Let’s talk about “cookies” — the digital kind — and “stuffing.” Specifically: Is “cookie stuffing” illegal?
What’s cookie stuffing? It’s a technique that involves secretly “attaching” tracking cookies to a prospective client. Mostly used by affiliate marketers, the stuffed cookies mask the true origin of an incoming online buyer. In the vast majority of cases, these cookies are planted without the prospect’s consent or knowledge.
The Role Of Cookies In Affiliate Marketing
As an affiliate marketer, you find customers for businesses and products. The companies for whom you’re scouting measure your success via a unique affiliate ID number — which is usually attached to your links.
Merchants pay you commissions whenever visitors you’ve “introduced” to them complete a qualifying transaction. Those transactions can be anything from registering with the merchant’s website to creating an account, to subscribing to a newsletter, to making an actual purchase.
Since it may be days, or even months, before the close of a sale, the goal of every affiliate marketer should be to make sure their cookies are programmed to last. If more than one affiliate marketer’s cookies point to a merchant’s site, the most recent referral earns the commission.
How Cookie Stuffing Works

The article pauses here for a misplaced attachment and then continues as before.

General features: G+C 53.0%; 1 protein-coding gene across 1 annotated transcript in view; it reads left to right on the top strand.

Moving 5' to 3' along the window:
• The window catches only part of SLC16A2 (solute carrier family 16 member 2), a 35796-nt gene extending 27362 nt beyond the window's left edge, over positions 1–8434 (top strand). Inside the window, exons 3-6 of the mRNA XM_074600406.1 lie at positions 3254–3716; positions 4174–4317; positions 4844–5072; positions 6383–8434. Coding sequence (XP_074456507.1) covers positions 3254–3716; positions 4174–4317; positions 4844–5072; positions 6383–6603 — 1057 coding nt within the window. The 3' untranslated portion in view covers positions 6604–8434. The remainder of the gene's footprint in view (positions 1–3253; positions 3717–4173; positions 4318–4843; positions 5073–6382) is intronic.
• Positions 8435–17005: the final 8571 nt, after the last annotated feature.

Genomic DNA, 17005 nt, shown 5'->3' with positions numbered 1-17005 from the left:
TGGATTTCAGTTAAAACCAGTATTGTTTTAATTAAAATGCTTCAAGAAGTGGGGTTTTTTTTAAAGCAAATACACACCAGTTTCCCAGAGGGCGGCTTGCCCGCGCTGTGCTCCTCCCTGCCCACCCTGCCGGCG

Cookie stuffers hurt affiliate marketers by overwriting legitimate affiliate cookies, essentially destroying marketers’ ability to qualify legitimate transactions. Essentially, you could say that cookie stuffers hijack other affiliates’ links.
Popular Cookie Stuffing Techniques:
- Embedding a cookie in an image included in a user forum posting.
Because stuffed cookies usually bear a more recent time stamp, they supersede legitimate affiliate marketing cookies. Often, multiple fraudulent cookies will be planted at once to increase the odds of hijacking success.
Is Cookie Stuffing Illegal?
While cookie stuffing may not be singled out in the criminal law by name, the technique does fall under the general rubric of Internet fraud.
In February 2010, US federal authorities brought wire fraud charges — which carry a maximum fine of $250K and five years in prison — against Christopher Kennedy, creator of a popular cookie stuffing program called Saucekit. Though Kennedy swears he never stuffed cookies for his own profit, he licensed his software for $450 a month to a clients, some of whom may have made as much as $10,000 a month.
The Most Infamous Cookie Stuffing Scandal
The most notorious cookie stuffing scandal of all time targeted eBay.
Meet Shawn Hogan. The brains behind black hat marketing site Digital Point, in 2006, Hogan was an affiliate marketing superstah. He was raking in close to one million dollars in commissions per month.
But people suspected that a portion of that income was generated through cookie stuffing and other marginally legitimate Internet advertising techniques. In 2008, eBay filed a civil suit against its one-time affiliate marketing poster child, charging that he defrauded them through demanding pay-outs in about 700,000 cookie stuffing transactions.
Two years later, in July 2010, Hogan was indicted by the FBI on fraud charges for his alleged involvement in the same scam. Unfortunately, all those legitimate affiliate marketers, whose legitimate cookies were over-written by the stuffed cookies, have no legal recourse.
Is your cookie stuffing illegal? For more information on the law as it relates to online marketing techniques, contact an Internet lawyer who understand cookie legalities.